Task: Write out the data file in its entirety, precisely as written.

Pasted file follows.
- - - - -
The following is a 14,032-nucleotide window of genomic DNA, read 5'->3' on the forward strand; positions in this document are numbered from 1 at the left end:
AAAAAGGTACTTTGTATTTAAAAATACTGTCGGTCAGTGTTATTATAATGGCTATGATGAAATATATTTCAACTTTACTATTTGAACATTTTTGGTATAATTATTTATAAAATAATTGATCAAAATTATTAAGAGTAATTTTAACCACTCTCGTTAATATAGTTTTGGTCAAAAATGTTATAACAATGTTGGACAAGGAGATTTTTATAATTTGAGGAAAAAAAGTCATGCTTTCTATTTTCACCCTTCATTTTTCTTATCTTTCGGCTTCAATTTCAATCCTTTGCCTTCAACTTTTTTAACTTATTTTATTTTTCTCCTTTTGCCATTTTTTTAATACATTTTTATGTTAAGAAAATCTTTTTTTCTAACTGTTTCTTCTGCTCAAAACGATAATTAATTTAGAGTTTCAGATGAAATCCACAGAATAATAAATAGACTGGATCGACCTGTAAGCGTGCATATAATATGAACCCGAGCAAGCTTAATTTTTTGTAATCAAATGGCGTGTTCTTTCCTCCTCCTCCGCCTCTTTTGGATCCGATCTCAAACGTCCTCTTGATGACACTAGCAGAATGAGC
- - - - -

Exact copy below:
The following is a 14,032-nucleotide window of genomic DNA, read 5'->3' on the forward strand; positions in this document are numbered from 1 at the left end:
AAAAAGGTACTTTGTATTTAAAAATACTGTCGGTCAGTGTTATTATAATGGCTATGATGAAATATATTTCAACTTTACTATTTGAACATTTTTGGTATAATTATTTATAAAATAATTGATCAAAATTATTAAGAGTAATTTTAACCACTCTCGTTAATATAGTTTTGGTCAAAAATGTTATAACAATGTTGGACAAGGAGATTTTTATAATTTGAGGAAAAAAAGTCATGCTTTCTATTTTCACCCTTCATTTTTCTTATCTTTCGGCTTCAATTTCAATCCTTTGCCTTCAACTTTTTTAACTTATTTTATTTTTCTCCTTTTGCCATTTTTTTAATACATTTTTATGTTAAGAAAATCTTTTTTTCTAACTGTTTCTTCTGCTCAAAACGATAATTAATTTAGAGTTTCAGATGAAATCCACAGAATAATAAATAGACTGGATCGACCTGTAAGCGTGCATATAATATGAACCCGAGCAAGCTTAATTTTTTGTAATCAAATGGCGTGTTCTTTCCTCCTCCTCCGCCTCTTTTGGATCCGATCTCAAACGTCCTCTTGATGACACTAGCAGAATGAGC